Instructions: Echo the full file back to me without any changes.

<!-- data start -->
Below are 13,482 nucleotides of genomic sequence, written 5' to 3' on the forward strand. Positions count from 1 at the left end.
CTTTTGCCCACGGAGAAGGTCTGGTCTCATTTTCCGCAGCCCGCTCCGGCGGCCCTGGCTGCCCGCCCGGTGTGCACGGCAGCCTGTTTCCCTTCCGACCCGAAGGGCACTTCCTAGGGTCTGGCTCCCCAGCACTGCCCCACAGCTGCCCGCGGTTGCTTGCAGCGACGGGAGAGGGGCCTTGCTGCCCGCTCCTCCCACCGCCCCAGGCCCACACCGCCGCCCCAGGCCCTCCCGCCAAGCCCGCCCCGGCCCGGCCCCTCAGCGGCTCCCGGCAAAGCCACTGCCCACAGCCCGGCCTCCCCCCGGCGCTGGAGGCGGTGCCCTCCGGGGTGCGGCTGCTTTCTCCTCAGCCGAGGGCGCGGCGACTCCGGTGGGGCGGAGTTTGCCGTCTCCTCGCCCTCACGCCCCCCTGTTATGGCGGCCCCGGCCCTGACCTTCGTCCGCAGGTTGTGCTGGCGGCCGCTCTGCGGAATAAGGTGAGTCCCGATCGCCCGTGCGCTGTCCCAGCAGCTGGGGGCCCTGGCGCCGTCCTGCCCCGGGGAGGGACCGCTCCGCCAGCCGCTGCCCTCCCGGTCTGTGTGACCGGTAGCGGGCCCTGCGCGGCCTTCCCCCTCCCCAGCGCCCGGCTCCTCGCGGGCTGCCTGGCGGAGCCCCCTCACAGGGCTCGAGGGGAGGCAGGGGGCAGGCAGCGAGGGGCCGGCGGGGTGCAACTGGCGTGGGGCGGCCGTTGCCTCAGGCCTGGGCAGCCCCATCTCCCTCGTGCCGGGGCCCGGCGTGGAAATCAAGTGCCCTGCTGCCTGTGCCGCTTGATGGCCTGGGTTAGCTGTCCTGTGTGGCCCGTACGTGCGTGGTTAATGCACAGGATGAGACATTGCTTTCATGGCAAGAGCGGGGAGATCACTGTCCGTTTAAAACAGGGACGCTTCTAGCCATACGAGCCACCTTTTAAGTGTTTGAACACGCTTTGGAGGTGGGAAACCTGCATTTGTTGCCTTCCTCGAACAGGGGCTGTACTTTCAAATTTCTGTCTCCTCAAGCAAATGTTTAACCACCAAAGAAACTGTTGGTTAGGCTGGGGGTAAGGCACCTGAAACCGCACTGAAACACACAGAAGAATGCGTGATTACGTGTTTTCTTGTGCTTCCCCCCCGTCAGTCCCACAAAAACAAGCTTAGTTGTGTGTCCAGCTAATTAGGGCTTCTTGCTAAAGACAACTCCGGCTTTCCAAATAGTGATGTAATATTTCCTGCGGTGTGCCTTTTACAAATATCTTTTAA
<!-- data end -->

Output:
Below are 13,482 nucleotides of genomic sequence, written 5' to 3' on the forward strand. Positions count from 1 at the left end.
CTTTTGCCCACGGAGAAGGTCTGGTCTCATTTTCCGCAGCCCGCTCCGGCGGCCCTGGCTGCCCGCCCGGTGTGCACGGCAGCCTGTTTCCCTTCCGACCCGAAGGGCACTTCCTAGGGTCTGGCTCCCCAGCACTGCCCCACAGCTGCCCGCGGTTGCTTGCAGCGACGGGAGAGGGGCCTTGCTGCCCGCTCCTCCCACCGCCCCAGGCCCACACCGCCGCCCCAGGCCCTCCCGCCAAGCCCGCCCCGGCCCGGCCCCTCAGCGGCTCCCGGCAAAGCCACTGCCCACAGCCCGGCCTCCCCCCGGCGCTGGAGGCGGTGCCCTCCGGGGTGCGGCTGCTTTCTCCTCAGCCGAGGGCGCGGCGACTCCGGTGGGGCGGAGTTTGCCGTCTCCTCGCCCTCACGCCCCCCTGTTATGGCGGCCCCGGCCCTGACCTTCGTCCGCAGGTTGTGCTGGCGGCCGCTCTGCGGAATAAGGTGAGTCCCGATCGCCCGTGCGCTGTCCCAGCAGCTGGGGGCCCTGGCGCCGTCCTGCCCCGGGGAGGGACCGCTCCGCCAGCCGCTGCCCTCCCGGTCTGTGTGACCGGTAGCGGGCCCTGCGCGGCCTTCCCCCTCCCCAGCGCCCGGCTCCTCGCGGGCTGCCTGGCGGAGCCCCCTCACAGGGCTCGAGGGGAGGCAGGGGGCAGGCAGCGAGGGGCCGGCGGGGTGCAACTGGCGTGGGGCGGCCGTTGCCTCAGGCCTGGGCAGCCCCATCTCCCTCGTGCCGGGGCCCGGCGTGGAAATCAAGTGCCCTGCTGCCTGTGCCGCTTGATGGCCTGGGTTAGCTGTCCTGTGTGGCCCGTACGTGCGTGGTTAATGCACAGGATGAGACATTGCTTTCATGGCAAGAGCGGGGAGATCACTGTCCGTTTAAAACAGGGACGCTTCTAGCCATACGAGCCACCTTTTAAGTGTTTGAACACGCTTTGGAGGTGGGAAACCTGCATTTGTTGCCTTCCTCGAACAGGGGCTGTACTTTCAAATTTCTGTCTCCTCAAGCAAATGTTTAACCACCAAAGAAACTGTTGGTTAGGCTGGGGGTAAGGCACCTGAAACCGCACTGAAACACACAGAAGAATGCGTGATTACGTGTTTTCTTGTGCTTCCCCCCCGTCAGTCCCACAAAAACAAGCTTAGTTGTGTGTCCAGCTAATTAGGGCTTCTTGCTAAAGACAACTCCGGCTTTCCAAATAGTGATGTAATATTTCCTGCGGTGTGCCTTTTACAAATATCTTTTAA